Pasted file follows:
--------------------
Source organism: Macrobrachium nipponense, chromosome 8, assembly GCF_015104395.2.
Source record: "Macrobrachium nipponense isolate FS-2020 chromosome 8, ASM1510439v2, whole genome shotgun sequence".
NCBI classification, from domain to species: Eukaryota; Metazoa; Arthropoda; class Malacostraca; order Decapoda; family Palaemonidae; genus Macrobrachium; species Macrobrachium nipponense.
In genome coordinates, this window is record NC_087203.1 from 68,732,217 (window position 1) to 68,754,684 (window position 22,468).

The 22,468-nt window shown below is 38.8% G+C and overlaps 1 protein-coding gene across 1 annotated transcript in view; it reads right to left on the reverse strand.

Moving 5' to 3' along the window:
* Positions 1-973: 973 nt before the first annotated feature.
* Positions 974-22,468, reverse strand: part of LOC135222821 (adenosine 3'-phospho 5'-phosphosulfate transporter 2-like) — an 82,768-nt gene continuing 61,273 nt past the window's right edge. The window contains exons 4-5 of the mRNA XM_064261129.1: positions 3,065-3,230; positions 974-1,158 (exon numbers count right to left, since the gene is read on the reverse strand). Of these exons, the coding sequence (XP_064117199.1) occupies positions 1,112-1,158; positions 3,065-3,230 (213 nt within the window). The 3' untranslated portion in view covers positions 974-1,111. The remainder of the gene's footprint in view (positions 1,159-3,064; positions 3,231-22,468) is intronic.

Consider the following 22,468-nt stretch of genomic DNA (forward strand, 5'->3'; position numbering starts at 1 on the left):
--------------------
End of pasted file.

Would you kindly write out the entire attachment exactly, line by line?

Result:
Source organism: Macrobrachium nipponense, chromosome 8, assembly GCF_015104395.2.
Source record: "Macrobrachium nipponense isolate FS-2020 chromosome 8, ASM1510439v2, whole genome shotgun sequence".
NCBI classification, from domain to species: Eukaryota; Metazoa; Arthropoda; class Malacostraca; order Decapoda; family Palaemonidae; genus Macrobrachium; species Macrobrachium nipponense.
In genome coordinates, this window is record NC_087203.1 from 68,732,217 (window position 1) to 68,754,684 (window position 22,468).

The 22,468-nt window shown below is 38.8% G+C and overlaps 1 protein-coding gene across 1 annotated transcript in view; it reads right to left on the reverse strand.

Moving 5' to 3' along the window:
* Positions 1-973: 973 nt before the first annotated feature.
* Positions 974-22,468, reverse strand: part of LOC135222821 (adenosine 3'-phospho 5'-phosphosulfate transporter 2-like) — an 82,768-nt gene continuing 61,273 nt past the window's right edge. The window contains exons 4-5 of the mRNA XM_064261129.1: positions 3,065-3,230; positions 974-1,158 (exon numbers count right to left, since the gene is read on the reverse strand). Of these exons, the coding sequence (XP_064117199.1) occupies positions 1,112-1,158; positions 3,065-3,230 (213 nt within the window). The 3' untranslated portion in view covers positions 974-1,111. The remainder of the gene's footprint in view (positions 1,159-3,064; positions 3,231-22,468) is intronic.

Consider the following 22,468-nt stretch of genomic DNA (forward strand, 5'->3'; position numbering starts at 1 on the left):